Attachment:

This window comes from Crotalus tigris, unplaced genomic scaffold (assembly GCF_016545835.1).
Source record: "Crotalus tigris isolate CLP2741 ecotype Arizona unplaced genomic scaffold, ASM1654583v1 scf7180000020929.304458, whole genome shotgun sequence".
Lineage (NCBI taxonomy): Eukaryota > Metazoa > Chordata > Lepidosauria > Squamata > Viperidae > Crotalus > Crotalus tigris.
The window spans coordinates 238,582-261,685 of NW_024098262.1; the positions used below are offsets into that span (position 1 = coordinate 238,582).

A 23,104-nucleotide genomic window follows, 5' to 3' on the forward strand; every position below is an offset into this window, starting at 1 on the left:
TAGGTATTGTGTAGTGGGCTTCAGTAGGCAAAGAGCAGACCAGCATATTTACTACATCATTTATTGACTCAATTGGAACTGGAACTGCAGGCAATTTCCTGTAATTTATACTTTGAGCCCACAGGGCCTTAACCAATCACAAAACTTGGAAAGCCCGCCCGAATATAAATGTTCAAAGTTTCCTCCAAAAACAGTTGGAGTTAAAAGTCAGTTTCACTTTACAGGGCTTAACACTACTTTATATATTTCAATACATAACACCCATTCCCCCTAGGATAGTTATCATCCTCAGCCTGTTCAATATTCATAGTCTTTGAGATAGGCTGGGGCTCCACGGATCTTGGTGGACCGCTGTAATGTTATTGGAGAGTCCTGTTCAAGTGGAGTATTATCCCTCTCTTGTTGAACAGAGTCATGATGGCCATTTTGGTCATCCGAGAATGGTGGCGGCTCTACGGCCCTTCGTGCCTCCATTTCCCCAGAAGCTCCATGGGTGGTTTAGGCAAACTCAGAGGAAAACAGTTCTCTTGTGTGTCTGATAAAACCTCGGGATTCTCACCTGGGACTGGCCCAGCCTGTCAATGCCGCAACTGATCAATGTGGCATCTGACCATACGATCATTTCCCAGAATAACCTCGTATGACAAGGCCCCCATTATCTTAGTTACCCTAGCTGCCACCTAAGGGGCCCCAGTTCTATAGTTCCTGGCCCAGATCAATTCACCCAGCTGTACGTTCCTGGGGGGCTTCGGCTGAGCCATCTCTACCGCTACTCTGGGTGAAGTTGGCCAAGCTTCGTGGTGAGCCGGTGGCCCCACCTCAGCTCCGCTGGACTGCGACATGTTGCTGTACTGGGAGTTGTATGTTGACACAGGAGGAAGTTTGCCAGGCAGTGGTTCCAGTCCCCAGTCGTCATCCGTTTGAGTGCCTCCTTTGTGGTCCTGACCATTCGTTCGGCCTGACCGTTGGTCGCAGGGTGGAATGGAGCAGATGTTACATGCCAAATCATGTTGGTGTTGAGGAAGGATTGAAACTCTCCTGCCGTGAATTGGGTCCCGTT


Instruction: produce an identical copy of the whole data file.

This window comes from Crotalus tigris, unplaced genomic scaffold (assembly GCF_016545835.1).
Source record: "Crotalus tigris isolate CLP2741 ecotype Arizona unplaced genomic scaffold, ASM1654583v1 scf7180000020929.304458, whole genome shotgun sequence".
Lineage (NCBI taxonomy): Eukaryota > Metazoa > Chordata > Lepidosauria > Squamata > Viperidae > Crotalus > Crotalus tigris.
The window spans coordinates 238,582-261,685 of NW_024098262.1; the positions used below are offsets into that span (position 1 = coordinate 238,582).

A 23,104-nucleotide genomic window follows, 5' to 3' on the forward strand; every position below is an offset into this window, starting at 1 on the left:
TAGGTATTGTGTAGTGGGCTTCAGTAGGCAAAGAGCAGACCAGCATATTTACTACATCATTTATTGACTCAATTGGAACTGGAACTGCAGGCAATTTCCTGTAATTTATACTTTGAGCCCACAGGGCCTTAACCAATCACAAAACTTGGAAAGCCCGCCCGAATATAAATGTTCAAAGTTTCCTCCAAAAACAGTTGGAGTTAAAAGTCAGTTTCACTTTACAGGGCTTAACACTACTTTATATATTTCAATACATAACACCCATTCCCCCTAGGATAGTTATCATCCTCAGCCTGTTCAATATTCATAGTCTTTGAGATAGGCTGGGGCTCCACGGATCTTGGTGGACCGCTGTAATGTTATTGGAGAGTCCTGTTCAAGTGGAGTATTATCCCTCTCTTGTTGAACAGAGTCATGATGGCCATTTTGGTCATCCGAGAATGGTGGCGGCTCTACGGCCCTTCGTGCCTCCATTTCCCCAGAAGCTCCATGGGTGGTTTAGGCAAACTCAGAGGAAAACAGTTCTCTTGTGTGTCTGATAAAACCTCGGGATTCTCACCTGGGACTGGCCCAGCCTGTCAATGCCGCAACTGATCAATGTGGCATCTGACCATACGATCATTTCCCAGAATAACCTCGTATGACAAGGCCCCCATTATCTTAGTTACCCTAGCTGCCACCTAAGGGGCCCCAGTTCTATAGTTCCTGGCCCAGATCAATTCACCCAGCTGTACGTTCCTGGGGGGCTTCGGCTGAGCCATCTCTACCGCTACTCTGGGTGAAGTTGGCCAAGCTTCGTGGTGAGCCGGTGGCCCCACCTCAGCTCCGCTGGACTGCGACATGTTGCTGTACTGGGAGTTGTATGTTGACACAGGAGGAAGTTTGCCAGGCAGTGGTTCCAGTCCCCAGTCGTCATCCGTTTGAGTGCCTCCTTTGTGGTCCTGACCATTCGTTCGGCCTGACCGTTGGTCGCAGGGTGGAATGGAGCAGATGTTACATGCCAAATCATGTTGGTGTTGAGGAAGGATTGAAACTCTCCTGCCGTGAATTGGGTCCCGTT